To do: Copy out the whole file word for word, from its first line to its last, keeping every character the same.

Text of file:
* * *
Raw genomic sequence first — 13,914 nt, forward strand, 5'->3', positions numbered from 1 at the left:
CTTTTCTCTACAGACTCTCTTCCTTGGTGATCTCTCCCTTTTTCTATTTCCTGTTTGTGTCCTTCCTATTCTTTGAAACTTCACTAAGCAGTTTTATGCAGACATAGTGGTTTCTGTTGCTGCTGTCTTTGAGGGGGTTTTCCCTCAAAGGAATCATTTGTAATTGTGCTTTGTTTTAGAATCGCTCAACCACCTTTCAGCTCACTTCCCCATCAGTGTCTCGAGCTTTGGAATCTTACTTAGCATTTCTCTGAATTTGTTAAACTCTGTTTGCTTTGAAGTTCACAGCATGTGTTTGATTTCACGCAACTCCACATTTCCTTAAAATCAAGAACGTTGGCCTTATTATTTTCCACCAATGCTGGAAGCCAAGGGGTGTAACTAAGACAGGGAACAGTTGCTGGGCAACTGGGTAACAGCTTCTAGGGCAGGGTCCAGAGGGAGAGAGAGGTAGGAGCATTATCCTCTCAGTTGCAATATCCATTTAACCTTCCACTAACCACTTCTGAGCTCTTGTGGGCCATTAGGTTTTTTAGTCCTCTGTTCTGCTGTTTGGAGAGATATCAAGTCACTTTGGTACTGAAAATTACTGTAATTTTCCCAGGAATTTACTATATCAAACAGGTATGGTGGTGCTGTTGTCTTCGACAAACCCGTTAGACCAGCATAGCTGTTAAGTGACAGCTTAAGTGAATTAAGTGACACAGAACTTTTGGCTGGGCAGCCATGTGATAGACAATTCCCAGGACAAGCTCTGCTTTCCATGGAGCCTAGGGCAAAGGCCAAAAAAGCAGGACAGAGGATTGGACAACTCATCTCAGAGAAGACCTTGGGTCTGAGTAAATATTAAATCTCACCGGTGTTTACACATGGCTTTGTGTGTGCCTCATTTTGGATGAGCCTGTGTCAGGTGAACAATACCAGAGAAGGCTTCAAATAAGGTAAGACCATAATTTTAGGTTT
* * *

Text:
Raw genomic sequence first — 13,914 nt, forward strand, 5'->3', positions numbered from 1 at the left:
CTTTTCTCTACAGACTCTCTTCCTTGGTGATCTCTCCCTTTTTCTATTTCCTGTTTGTGTCCTTCCTATTCTTTGAAACTTCACTAAGCAGTTTTATGCAGACATAGTGGTTTCTGTTGCTGCTGTCTTTGAGGGGGTTTTCCCTCAAAGGAATCATTTGTAATTGTGCTTTGTTTTAGAATCGCTCAACCACCTTTCAGCTCACTTCCCCATCAGTGTCTCGAGCTTTGGAATCTTACTTAGCATTTCTCTGAATTTGTTAAACTCTGTTTGCTTTGAAGTTCACAGCATGTGTTTGATTTCACGCAACTCCACATTTCCTTAAAATCAAGAACGTTGGCCTTATTATTTTCCACCAATGCTGGAAGCCAAGGGGTGTAACTAAGACAGGGAACAGTTGCTGGGCAACTGGGTAACAGCTTCTAGGGCAGGGTCCAGAGGGAGAGAGAGGTAGGAGCATTATCCTCTCAGTTGCAATATCCATTTAACCTTCCACTAACCACTTCTGAGCTCTTGTGGGCCATTAGGTTTTTTAGTCCTCTGTTCTGCTGTTTGGAGAGATATCAAGTCACTTTGGTACTGAAAATTACTGTAATTTTCCCAGGAATTTACTATATCAAACAGGTATGGTGGTGCTGTTGTCTTCGACAAACCCGTTAGACCAGCATAGCTGTTAAGTGACAGCTTAAGTGAATTAAGTGACACAGAACTTTTGGCTGGGCAGCCATGTGATAGACAATTCCCAGGACAAGCTCTGCTTTCCATGGAGCCTAGGGCAAAGGCCAAAAAAGCAGGACAGAGGATTGGACAACTCATCTCAGAGAAGACCTTGGGTCTGAGTAAATATTAAATCTCACCGGTGTTTACACATGGCTTTGTGTGTGCCTCATTTTGGATGAGCCTGTGTCAGGTGAACAATACCAGAGAAGGCTTCAAATAAGGTAAGACCATAATTTTAGGTTT